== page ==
All it took was one look at the script, and Jake Gyllenhaal wanted in on “Source Code.”

Gyllenhaal was intrigued by Ben Ripley’s science-fiction thriller about a soldier in a high-tech project, the Source Code, which sends him back in time for eight minutes so he can change events.

“The first 15 pages that I read are like, the first five minutes of the movie,” Gyllenhaal said last Sunday at the Four Seasons Hotel in Los Angeles.

“You’re like, ‘What the hell is going on?’ I thought that they couldn’t take it any farther than it had already been taken.”

Instead, “It just got better and better, more tense and more engaging.”

To make “Source Code,” Gyllenhaal knew one person (besides himself) was key.

“I knew the only way that this is going to work is if we have a director who understands that it’s about the dilemma of this character and what the character is going through,” not the sci-fi premise.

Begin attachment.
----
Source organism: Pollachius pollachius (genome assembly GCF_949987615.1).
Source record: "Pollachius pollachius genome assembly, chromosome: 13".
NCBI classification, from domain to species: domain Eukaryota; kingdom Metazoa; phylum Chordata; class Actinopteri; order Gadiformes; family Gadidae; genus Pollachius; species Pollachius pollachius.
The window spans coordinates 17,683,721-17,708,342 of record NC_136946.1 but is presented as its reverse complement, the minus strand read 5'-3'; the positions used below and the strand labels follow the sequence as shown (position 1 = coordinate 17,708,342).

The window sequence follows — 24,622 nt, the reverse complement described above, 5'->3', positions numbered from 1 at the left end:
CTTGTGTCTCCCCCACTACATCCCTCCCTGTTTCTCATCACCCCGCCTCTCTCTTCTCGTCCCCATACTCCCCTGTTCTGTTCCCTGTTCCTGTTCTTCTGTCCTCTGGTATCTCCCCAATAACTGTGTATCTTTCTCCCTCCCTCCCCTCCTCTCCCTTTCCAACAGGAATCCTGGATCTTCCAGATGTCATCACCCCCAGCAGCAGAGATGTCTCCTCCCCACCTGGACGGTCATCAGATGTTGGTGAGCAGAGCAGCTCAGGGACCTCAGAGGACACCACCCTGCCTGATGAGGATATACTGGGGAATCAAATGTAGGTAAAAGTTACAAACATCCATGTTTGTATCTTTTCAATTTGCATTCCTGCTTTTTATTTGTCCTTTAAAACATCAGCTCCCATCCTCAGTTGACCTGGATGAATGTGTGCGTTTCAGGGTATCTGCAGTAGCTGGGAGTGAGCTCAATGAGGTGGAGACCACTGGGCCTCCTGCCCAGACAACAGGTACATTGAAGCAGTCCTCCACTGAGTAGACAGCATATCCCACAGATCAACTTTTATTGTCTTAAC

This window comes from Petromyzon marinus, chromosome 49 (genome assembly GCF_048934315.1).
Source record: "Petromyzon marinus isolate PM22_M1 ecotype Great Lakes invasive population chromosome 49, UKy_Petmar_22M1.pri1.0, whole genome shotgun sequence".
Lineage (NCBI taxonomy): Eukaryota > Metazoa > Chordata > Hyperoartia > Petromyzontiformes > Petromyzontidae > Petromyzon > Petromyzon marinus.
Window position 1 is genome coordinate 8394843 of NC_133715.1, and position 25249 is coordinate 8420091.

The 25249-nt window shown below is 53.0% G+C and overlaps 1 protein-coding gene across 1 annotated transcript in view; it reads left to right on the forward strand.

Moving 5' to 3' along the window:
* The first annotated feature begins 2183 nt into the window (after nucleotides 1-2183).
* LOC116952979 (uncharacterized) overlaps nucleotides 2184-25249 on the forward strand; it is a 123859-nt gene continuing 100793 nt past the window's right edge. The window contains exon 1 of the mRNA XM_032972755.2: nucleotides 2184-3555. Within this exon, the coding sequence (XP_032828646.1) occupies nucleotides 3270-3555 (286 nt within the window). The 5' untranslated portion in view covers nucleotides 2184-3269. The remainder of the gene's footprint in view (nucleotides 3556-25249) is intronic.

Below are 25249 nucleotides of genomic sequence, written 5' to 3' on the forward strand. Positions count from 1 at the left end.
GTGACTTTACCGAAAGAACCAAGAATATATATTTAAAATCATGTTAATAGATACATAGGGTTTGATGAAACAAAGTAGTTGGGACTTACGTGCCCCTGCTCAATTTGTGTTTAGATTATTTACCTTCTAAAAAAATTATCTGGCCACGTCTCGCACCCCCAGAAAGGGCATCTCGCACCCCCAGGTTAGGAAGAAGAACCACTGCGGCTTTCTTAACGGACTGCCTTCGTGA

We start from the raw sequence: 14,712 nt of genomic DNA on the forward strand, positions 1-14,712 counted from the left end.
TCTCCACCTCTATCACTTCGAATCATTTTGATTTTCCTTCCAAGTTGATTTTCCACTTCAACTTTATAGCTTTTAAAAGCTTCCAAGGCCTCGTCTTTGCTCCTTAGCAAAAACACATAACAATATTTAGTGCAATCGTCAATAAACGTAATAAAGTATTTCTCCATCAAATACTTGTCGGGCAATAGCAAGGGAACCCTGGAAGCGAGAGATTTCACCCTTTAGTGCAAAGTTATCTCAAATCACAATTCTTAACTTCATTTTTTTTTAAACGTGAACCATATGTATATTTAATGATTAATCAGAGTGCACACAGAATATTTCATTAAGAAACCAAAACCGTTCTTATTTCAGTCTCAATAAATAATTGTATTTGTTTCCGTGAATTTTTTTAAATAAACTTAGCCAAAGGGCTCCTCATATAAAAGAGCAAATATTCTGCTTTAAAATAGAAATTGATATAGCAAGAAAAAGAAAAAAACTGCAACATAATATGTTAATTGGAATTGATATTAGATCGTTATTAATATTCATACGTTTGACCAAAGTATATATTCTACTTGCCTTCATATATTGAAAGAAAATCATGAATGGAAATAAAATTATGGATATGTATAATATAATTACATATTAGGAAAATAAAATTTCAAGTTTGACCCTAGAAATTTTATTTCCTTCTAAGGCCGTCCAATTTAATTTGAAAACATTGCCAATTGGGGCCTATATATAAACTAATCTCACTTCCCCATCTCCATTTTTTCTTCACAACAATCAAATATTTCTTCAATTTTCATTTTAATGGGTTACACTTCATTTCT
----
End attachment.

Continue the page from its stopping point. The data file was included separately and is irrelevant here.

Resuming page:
That guy is Duncan Jones, David Bowie’s son.

Perhaps Gyllenhaal’s gut feeling about the “Source Code” script can be chalked up to maturity — the actor who played the troubled teen in 2001’s “Donnie Darko” is now 30 years old.

“I feel like I’m lucky to have gotten to 30. There’s a great confidence that comes with it, a real security in understanding myself,” he said.

“This movie is actually a nice representation of that, because there’s a lot of trusting my instinct, trusting that I love this story and that I was going to go with it and never second-guessing it.”

Gyllenhaal hopes moviegoers will respond to his love story with Michelle Monaghan, set on a speeding train bound for destruction.

“In the end, it’s romantic. The choice for this guy is not like, ‘Oh, am I really going to save the world?’ The choice is that he starts as a guy essentially in someone else’s body who is nervous to ask this girl to get a cup of coffee and then has to get blown up eight times to realize that maybe he’s got to ask this girl out for a cup of coffee. So I do relate to that.

“Sometimes it feels like when you walk up to somebody and you’re intrigued by them, to gather up the gumption, to ask someone a question like that, feels like you’re blowing up inside eight times.”